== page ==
Burglary Philadelphia Criminal Defense lawyer
Burglary is a felony of the first degree and can carry a jail sentence of as much as 20 years! If you have been charged with burglary, you need to act now to preserve your freedom.
Burglary in Philadelphia is not defined as breaking and entering a property, rather simply entering a structure with the intent to commit a crime will suffice. This lower standard means you will need an Attorney who will fight that much harder for you. The Law Offices of Greg Prosmushkin, P.C. is ready to fight for you; call today to schedule a free consultation with one of our Criminal Defense Attorneys.
Burglary in Pennsylvania
In Pennsylvania, burglary does not require that you break an entering or actually commit a crime. Therefore, if you think you are going to beat the charges simply because you did not steal anything or commit another crime - you would be incorrect. If officers believe that you entered a building with the intent to commit a crime and testify as such, you may be in serious trouble.
The degree of the felony depends entirely upon two factors: (1) is the building equipped as a place for people to stay overnight, and (2) was there in fact anyone else in the building. If both of these factors can be answered in the negative, then the charges should be for a felony in the second degree. While this is not a defense to the crime, these factors are important for your attorney to review. The difference between possible penalties for a first degree felony and second degree felony are significant. Additionally, it is possible that if the issue of intent is unclear that your attorney could potentially plea you down to a lesser offense such as trespassing. Be sure to discuss the circumstances of your entering the structure and your arrest in full detail with your attorney. The more information you provide, the better your chances of coming up with a strong defense.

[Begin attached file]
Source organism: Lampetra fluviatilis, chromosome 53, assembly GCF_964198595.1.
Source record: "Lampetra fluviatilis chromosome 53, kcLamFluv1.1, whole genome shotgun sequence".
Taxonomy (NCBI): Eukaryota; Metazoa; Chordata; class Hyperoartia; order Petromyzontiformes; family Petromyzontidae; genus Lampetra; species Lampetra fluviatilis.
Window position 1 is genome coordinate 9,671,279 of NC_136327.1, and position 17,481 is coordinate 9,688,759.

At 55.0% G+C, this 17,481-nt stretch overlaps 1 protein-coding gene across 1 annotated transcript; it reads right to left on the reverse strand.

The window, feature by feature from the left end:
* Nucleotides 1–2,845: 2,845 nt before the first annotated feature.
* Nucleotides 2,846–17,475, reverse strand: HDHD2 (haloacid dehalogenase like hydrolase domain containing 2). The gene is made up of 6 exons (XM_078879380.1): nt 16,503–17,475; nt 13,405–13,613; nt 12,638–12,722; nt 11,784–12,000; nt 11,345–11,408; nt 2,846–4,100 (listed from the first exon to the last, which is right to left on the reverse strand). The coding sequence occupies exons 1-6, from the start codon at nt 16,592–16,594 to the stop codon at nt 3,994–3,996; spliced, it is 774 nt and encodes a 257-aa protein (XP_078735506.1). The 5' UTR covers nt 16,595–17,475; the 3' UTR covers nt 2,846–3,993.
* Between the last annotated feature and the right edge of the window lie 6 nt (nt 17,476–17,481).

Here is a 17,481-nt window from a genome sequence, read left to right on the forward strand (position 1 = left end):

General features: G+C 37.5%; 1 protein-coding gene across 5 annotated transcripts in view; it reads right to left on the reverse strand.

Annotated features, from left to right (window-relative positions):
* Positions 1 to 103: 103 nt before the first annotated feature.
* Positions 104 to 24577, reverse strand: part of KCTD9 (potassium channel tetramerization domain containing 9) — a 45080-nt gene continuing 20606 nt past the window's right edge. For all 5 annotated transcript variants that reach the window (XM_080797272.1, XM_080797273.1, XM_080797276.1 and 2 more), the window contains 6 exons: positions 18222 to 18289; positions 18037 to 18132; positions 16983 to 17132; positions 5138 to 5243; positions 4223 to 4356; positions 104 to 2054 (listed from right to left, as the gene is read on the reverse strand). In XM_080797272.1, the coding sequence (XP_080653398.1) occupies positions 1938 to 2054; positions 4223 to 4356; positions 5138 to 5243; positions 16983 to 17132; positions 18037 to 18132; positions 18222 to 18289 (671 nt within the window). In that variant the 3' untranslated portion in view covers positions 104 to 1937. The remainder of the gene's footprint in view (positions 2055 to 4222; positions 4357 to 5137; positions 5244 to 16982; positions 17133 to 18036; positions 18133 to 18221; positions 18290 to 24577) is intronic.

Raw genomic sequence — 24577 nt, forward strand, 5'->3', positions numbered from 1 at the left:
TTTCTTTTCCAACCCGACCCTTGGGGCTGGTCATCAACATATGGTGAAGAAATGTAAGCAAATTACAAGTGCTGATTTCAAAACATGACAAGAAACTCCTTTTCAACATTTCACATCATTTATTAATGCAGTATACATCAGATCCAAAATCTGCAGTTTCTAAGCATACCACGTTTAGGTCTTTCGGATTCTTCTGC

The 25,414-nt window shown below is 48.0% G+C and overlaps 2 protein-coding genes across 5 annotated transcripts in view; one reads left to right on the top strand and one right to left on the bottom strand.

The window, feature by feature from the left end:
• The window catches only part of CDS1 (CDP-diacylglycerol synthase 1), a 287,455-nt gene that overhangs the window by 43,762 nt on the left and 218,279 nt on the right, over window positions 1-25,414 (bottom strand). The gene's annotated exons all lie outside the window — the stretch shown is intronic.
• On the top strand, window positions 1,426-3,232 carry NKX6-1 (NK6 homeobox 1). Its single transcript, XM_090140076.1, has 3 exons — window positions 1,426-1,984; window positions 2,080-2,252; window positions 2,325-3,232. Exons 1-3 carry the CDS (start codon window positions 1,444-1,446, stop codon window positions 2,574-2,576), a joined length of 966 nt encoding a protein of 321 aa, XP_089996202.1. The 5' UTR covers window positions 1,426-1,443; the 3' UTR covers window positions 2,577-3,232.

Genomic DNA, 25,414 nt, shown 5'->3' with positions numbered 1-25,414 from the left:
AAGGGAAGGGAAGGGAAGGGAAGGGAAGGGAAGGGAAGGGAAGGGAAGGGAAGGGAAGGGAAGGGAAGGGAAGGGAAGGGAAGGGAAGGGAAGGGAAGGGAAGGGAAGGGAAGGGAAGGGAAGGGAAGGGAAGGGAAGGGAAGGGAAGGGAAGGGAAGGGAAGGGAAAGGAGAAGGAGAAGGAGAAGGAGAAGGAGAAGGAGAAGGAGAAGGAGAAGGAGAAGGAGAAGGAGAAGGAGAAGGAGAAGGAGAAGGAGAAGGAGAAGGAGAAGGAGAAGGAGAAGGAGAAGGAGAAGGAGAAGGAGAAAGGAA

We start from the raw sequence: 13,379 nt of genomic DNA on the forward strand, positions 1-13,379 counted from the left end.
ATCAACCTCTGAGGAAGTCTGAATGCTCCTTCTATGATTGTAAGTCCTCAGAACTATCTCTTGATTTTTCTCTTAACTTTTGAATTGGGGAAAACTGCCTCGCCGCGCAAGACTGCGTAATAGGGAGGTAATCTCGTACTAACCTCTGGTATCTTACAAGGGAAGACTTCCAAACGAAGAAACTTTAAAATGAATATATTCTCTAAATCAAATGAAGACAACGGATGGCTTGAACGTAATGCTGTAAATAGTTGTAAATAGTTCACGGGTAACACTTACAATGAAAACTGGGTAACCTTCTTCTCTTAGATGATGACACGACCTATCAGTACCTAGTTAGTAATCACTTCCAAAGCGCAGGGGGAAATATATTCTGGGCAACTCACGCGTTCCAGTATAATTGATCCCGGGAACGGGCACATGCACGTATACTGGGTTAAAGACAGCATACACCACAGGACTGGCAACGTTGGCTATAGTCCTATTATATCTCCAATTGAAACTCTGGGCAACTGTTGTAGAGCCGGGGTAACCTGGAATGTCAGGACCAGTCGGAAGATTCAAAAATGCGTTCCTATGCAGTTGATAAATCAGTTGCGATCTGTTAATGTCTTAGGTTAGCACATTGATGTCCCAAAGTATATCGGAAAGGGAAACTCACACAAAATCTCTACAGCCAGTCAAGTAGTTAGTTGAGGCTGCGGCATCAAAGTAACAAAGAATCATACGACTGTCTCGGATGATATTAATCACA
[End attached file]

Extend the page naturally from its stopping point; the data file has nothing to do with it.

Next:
Possible defenses to burglary include:
- the building or structure was abandoned, or
- the premises are open to the public, or
- the defendant is permitted to enter the structure.
It is crucial that you and your attorney discuss the events as mentioned above because your attorney may need to conduct their own investigation in order to best defend you. Reviewing police reports, discrediting evidence, and determining which of these defenses may apply to your case need to be done as soon as possible.
Conspiracy to Commit Burglary in Pennsylvania
In Pennsylvania, it is a crime for two or more people to:
- (1) agree on a plan to commit a burglary, or
- (2) attempt a burglary, or
- (3) solicit another to participate in a burglary attempt.
This means your mere association with the crime is indicative of your criminal involvement. So even if you do not participate in the actual crime, if you were the mastermind behind the operation or simply the lookout, you may be charged with conspiracy to commit burglary. If charged with this crime, you will be facing consequences on par with those who are convicted of the burglary itself.
The only ways to separate yourself from this crime once engaged in the conspiracy is to actively attempt to thwart it and disassociate yourself from the crime. The precise legalities are something you should discuss with a lawyer if you find yourself concerned you may be involved in a conspiracy of any kind. You will need to appropriately withdraw and alert the authorities in an attempt to thwart the crime's commission.
Why Do I Need a Lawyer?
If you have been charged with the crime of burglary or conspiracy to commit a burglary, you are facing years in prison. You must do everything you can to fight these challenges to keep from ending up behind bars. Whether you and your attorney believe you can beat the charges or can plea them down to a less serious offense, it is vital that you act now. Call the Law Offices of Greg Prosmushkin, P.C. to schedule an entirely free consultation with one of our criminal defense attorneys.
This content was written on behalf of Greg Prosmushkin.